BECOME A GAME WRITER (1.2)
GAME #1 – THE WRITER WILL DO SOMETHING
One of my favorite moments in this entire game comes directly after getting used to reading text so calmly. First and foremost, a player’s agency is maximized within The Writer Will Do Something — players can completely control the pace at which they play. As a player taps text, the narrative either teleports onto the screen or slowly fades in. There’s this gorgeously heartbreaking part though, where the character’s boss tells them to make a large choice that will affect later parts of the narrative. So, the main character begins this chaotic inner monologue about having a painstakingly, overwhelming amount of thoughts. Thus, the very next screen floods you with PARAGRAPHS of ideas and choices to choose from — actions too fast to read and too many to consider. Right when you are halfway through reading the first choice, the game suddenly SNAPS to the next part without you even clicking the screen due to an invisible timer. This gameplay moment indicates the urgency of the character’s situation — they’re being forced to make a choice — and by not doing so fast enough (similar to real life), the other characters simply interrupt and hijack the conversation. This sparks a sense of anxiety that binds the player to their character — you suddenly feel the pressure of the narrative through interacting with it.
GAME #2 – DEPRESSION QUEST
There’s this really icky feeling you can get just looking at this game. Sure, the authors tell you upfront that this isn’t going to be a happy or inspiring experience — but just by looking at Depression Quest’s user interface — there’s a discomfort here that I absolutely, tonally love. The gritty gray background, the fuzzy textures of certain photos as they pop up above the narrative — it all just screams atmosphere and genius. One of the most deep-cutting aspects of this game, in my opinion, is that depending on the emotional state of your character, certain choices slowly become locked off to the player. On a first playthrough, you might think this is the case no matter what you do. But, on a second (where a player will likely try different methods to improve their character’s mood), a player might discover a previously locked-off story path is actually, now available. This idea of preventing the player from making choices they KNOW will make things better, directly ties to the theme of the game, as well as strengthens the consistency of the character the player has crafted. Have you been sleeping until the next day every chance you get? Well, don’t expect your character to ever like going out and being social — that’s nonsensical based on your previous actions. Oh, and above all else, my favorite part of the gameplay experience here are those three, ever-looming text boxes directly under the narrative. As things get worse, the boxes shake and darken, and the text in them emboldens, with their film grain becoming more erratic. Just like the character’s self-loathing — the player can’t escape their dark thoughts.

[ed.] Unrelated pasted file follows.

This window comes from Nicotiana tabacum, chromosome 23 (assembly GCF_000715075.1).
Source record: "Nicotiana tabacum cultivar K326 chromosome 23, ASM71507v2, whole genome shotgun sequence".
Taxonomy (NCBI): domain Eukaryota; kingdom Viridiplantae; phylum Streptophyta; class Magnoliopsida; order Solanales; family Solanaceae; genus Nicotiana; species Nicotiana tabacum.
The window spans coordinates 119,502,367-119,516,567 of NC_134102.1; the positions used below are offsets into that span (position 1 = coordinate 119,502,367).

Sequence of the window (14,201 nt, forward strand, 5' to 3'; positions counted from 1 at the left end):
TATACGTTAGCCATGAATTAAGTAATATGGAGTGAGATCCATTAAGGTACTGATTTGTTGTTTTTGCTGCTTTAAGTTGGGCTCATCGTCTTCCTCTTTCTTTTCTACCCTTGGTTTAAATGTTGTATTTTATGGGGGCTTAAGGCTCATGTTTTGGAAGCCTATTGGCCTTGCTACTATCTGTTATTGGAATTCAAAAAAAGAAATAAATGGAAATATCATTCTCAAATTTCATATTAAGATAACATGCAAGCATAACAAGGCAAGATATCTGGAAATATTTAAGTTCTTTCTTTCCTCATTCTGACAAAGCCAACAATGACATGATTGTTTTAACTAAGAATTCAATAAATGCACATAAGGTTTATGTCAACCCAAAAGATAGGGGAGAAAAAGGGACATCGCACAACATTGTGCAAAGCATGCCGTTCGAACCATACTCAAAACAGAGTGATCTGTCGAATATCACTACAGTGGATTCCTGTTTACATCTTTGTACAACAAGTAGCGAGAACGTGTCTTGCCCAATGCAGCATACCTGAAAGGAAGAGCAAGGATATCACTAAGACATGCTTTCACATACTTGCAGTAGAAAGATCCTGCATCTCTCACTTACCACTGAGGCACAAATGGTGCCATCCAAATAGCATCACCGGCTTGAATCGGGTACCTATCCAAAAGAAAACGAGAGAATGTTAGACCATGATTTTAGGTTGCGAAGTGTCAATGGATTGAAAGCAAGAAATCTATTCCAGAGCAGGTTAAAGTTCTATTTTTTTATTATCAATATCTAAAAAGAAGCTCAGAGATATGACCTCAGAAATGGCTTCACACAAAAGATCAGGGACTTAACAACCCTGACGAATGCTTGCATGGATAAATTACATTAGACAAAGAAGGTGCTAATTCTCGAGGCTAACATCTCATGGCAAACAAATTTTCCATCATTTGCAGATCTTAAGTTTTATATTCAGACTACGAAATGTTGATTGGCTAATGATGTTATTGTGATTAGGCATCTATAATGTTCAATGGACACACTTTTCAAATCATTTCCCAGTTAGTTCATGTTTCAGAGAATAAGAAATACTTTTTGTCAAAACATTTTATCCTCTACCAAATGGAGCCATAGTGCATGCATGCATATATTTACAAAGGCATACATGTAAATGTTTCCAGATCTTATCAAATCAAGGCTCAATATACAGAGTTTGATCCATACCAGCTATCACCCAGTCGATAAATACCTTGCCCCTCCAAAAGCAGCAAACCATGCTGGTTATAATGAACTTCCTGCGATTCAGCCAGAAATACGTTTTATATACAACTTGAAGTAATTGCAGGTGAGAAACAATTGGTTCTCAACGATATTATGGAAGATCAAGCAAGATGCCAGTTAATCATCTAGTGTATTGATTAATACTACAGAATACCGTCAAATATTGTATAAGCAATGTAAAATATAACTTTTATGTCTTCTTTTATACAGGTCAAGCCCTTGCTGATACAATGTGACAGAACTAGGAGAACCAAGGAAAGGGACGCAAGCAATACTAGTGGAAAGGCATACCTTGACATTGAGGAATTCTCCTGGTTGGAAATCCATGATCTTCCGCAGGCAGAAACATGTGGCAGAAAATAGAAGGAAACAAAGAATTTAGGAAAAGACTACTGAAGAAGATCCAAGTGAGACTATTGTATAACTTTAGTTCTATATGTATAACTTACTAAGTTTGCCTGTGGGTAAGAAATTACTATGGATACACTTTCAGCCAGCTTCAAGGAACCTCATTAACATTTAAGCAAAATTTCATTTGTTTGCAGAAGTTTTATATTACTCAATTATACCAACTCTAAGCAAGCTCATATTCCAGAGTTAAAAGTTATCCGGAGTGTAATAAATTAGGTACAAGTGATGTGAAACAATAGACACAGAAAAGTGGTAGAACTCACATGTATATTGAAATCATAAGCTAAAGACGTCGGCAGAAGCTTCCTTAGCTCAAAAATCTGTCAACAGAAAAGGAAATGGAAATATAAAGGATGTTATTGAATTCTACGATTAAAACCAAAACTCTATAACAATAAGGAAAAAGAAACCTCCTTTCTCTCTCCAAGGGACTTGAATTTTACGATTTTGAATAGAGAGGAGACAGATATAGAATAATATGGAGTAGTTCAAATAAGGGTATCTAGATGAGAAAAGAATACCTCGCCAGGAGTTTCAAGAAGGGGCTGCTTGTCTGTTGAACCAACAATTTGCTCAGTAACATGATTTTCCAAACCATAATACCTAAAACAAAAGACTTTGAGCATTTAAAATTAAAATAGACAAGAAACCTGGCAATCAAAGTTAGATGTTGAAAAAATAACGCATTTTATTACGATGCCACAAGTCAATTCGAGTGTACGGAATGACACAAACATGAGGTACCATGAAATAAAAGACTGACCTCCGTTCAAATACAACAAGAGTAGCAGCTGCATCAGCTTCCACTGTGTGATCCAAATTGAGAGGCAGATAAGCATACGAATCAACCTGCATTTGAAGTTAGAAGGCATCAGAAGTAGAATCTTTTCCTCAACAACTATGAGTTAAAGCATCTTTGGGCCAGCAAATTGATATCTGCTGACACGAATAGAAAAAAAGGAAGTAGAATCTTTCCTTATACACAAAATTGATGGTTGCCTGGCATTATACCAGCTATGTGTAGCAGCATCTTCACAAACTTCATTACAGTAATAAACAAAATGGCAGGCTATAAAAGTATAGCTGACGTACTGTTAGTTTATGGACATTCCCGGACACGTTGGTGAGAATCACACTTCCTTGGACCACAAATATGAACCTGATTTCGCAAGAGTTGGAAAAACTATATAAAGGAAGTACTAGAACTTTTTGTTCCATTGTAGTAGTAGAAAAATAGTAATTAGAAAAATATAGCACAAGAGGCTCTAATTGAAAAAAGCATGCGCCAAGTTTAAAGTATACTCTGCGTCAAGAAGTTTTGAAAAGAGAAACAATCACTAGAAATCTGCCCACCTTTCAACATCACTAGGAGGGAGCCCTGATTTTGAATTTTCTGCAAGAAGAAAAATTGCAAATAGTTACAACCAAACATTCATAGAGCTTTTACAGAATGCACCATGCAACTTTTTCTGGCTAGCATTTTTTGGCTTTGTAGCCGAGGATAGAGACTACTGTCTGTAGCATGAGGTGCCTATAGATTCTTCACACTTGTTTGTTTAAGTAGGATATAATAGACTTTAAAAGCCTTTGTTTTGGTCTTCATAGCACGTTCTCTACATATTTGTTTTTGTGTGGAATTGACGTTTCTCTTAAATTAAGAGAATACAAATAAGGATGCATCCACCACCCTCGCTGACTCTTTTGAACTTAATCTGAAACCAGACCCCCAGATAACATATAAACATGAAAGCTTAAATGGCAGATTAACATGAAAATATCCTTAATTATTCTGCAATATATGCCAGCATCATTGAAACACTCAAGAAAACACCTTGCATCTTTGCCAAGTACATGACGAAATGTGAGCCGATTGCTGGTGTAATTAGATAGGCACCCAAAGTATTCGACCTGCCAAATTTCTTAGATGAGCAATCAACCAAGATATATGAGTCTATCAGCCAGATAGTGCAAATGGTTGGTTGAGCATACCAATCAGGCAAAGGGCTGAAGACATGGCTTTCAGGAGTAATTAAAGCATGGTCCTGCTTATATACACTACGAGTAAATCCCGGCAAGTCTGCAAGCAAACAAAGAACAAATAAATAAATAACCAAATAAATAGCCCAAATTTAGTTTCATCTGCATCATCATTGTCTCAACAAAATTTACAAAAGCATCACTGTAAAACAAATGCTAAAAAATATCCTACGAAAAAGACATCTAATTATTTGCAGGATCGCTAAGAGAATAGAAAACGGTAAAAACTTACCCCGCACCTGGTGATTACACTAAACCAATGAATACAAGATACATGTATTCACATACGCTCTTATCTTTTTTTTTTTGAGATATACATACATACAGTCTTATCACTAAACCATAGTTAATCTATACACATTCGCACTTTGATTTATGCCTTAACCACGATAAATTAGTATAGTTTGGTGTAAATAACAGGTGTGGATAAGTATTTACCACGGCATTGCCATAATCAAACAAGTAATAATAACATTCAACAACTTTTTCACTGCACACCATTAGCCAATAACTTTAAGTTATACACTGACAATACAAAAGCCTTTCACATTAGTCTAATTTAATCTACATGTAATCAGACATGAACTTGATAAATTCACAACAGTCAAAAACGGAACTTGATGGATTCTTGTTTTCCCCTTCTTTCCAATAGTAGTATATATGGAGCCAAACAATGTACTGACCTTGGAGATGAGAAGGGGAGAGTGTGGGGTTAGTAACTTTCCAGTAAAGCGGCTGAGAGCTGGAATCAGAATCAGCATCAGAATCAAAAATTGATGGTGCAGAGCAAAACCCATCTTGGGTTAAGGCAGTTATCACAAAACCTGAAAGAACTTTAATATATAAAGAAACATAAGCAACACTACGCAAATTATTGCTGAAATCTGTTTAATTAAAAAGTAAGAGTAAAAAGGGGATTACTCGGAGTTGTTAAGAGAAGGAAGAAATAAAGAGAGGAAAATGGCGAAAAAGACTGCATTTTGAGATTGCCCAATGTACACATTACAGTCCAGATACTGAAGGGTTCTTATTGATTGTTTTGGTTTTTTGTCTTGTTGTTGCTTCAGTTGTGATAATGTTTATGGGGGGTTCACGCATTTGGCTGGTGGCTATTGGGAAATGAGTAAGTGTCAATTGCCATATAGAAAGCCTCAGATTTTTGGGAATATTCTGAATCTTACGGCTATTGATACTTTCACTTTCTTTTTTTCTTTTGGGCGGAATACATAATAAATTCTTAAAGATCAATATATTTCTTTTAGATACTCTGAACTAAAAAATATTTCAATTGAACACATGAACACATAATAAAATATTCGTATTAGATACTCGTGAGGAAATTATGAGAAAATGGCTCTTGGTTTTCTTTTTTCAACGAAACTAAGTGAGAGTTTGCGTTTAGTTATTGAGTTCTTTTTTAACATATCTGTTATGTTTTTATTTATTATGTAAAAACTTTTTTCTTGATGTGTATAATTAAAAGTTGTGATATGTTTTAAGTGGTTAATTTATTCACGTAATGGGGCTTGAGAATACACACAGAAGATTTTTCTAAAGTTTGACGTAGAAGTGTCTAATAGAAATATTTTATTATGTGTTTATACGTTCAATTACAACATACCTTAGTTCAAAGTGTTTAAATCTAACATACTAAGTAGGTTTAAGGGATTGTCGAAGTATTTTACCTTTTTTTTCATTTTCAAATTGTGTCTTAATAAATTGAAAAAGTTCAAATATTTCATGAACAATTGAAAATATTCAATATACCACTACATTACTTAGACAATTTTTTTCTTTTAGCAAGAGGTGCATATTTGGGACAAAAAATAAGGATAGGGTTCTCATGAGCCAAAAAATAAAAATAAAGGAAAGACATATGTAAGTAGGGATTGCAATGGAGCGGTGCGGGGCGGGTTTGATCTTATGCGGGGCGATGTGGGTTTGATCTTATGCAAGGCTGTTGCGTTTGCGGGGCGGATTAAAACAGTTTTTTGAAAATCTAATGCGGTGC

is a multi-talented actor, recording artist, filmmaker, and entertainment entrepreneur with M. StageScene Communications, Corp. Royale is a graduate and adjunct professor of New York University’s Tisch School of the Arts with a Bachelor of Fine Arts degree from the Clive Davis Institute of Recorded Music (where he also earned a minor in Cinema Studies). Royale also is a graduate of the acclaimed Fiorello H. LaGuardia High School of Music & Art and Performing Arts, where he studied Drama. Royale hails from St. Albans, Queens — a neighborhood that was once home to many legendary musicians, such as James Brown, John Coltrane, Billie Holiday, Ella Fitzgerald, Lena Horne, A Tribe Called Quest, and Count Basie.